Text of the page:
There is almost nothing better in life than watching trash TV with one's daughter. As a tax professor and former dean, my tax colleagues may be disappointed to learn that, yes, I watch MTV’s The Challenge. I often reduce stress by watching “trash TV” and my favorite TV activity is watching MTV’s realty show, The Challenge, with my daughter. A major problem, however, is that as a tax professor I see tax problems everywhere, and the final episode of the challenge provides a wonderful opportunity to discuss the assignment of income doctrine and the fruit and tree metaphor from Lucas v. Earl, 281 U.S. 111 (1930), and Helvering v. Horst, 311 U.S. 112 (1940). So much for a relaxing evening watching TV with my daughter.

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March 4, 2023 in Celebrity Tax Lore, Legal Education, Tax | Permalink

Saturday, April 16, 2022

President Biden And Vice President Harris Release Their 2022 Tax Returns

Monday, August 9, 2021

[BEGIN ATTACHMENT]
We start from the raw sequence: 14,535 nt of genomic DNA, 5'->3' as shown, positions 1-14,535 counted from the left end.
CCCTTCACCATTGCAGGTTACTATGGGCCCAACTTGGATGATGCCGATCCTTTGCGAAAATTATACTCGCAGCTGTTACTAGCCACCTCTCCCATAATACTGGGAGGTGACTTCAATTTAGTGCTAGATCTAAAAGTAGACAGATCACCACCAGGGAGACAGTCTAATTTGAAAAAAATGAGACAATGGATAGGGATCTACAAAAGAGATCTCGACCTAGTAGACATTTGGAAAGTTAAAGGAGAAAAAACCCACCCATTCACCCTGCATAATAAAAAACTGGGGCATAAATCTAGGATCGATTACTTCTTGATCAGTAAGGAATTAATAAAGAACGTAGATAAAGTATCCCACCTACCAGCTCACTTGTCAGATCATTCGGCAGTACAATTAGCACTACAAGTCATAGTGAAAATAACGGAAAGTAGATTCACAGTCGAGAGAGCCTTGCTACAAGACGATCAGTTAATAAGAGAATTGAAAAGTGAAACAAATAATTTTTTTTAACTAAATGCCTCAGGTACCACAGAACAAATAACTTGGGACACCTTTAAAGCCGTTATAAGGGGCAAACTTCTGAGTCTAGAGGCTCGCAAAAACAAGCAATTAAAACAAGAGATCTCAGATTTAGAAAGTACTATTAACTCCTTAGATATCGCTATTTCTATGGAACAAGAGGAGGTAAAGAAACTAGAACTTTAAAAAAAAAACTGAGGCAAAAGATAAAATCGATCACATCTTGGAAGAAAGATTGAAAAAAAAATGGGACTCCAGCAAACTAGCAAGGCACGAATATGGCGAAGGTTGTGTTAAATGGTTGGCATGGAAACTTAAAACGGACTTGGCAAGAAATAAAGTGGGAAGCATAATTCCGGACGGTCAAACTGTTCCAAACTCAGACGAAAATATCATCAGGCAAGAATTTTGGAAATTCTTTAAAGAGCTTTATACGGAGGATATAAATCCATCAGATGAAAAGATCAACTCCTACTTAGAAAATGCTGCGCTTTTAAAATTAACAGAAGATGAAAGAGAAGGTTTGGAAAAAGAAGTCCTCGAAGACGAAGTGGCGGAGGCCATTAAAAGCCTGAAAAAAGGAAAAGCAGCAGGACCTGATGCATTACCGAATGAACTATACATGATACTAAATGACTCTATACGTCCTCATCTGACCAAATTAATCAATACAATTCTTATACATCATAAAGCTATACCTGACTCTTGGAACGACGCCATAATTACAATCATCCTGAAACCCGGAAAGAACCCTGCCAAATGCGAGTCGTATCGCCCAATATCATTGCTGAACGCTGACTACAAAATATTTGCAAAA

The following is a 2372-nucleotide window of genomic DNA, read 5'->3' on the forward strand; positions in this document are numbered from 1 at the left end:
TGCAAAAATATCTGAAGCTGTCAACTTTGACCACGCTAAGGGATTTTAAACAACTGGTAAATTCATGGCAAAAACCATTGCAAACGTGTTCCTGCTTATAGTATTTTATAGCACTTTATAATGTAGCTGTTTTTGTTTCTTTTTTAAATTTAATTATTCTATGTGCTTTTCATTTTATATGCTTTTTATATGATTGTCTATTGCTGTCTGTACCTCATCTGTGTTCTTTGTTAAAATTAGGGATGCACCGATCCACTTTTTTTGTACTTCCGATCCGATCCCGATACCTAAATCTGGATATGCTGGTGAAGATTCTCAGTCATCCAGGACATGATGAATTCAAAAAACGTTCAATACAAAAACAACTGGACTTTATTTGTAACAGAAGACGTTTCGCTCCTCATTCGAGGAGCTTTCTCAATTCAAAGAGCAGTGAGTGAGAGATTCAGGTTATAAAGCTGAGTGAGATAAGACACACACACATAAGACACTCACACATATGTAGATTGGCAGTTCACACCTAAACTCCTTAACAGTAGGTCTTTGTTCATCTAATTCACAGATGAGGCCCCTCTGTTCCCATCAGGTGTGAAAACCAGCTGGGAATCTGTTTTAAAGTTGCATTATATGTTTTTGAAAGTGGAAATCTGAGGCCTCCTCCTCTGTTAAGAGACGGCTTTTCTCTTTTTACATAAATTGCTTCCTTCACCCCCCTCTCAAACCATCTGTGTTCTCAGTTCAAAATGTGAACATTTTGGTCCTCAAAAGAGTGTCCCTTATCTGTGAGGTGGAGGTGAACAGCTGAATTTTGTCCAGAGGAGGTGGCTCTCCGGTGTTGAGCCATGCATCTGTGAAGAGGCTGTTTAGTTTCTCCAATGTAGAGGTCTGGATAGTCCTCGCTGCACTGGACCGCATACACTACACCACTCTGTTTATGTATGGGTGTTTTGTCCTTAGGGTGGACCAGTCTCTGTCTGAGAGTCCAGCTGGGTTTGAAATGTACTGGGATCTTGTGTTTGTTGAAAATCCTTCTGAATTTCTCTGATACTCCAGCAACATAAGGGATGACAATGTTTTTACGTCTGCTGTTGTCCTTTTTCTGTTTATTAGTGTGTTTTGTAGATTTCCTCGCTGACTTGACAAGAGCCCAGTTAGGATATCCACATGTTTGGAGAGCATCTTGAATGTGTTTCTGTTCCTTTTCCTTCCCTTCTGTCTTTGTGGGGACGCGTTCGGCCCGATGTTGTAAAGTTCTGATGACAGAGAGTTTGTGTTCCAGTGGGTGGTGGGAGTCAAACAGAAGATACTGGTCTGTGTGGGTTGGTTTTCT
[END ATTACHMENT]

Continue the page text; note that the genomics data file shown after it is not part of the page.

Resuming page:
Olympic Taxes: Katie Ledecky Faces $44,000 U.S. Tax Bill, Katie Nageotte $0

Bloomberg, Ledecky May Owe U.S. $44,000 in Taxes for Olympics Glory:

As the Olympic flame goes out in Tokyo on Sunday, marking the end of the 2020 Games, swimming phenom Katie Ledecky and pole vaulting sensation Katie Nageotte will both be leaving with gold.

A hefty tax bill awaits back in the U.S., but only for one of them.

Ledecky, now the most decorated female swimmer of all time, likely owes the U.S. government about $44,000 from her two gold and two silver medal wins. That estimate is based on her lucrative corporate sponsorships and the prize money attached to her medals.

Nageotte, who won gold in women’s pole vaulting, likely won’t pay any taxes on her winnings, thanks to a special exemption for those with more modest financial success.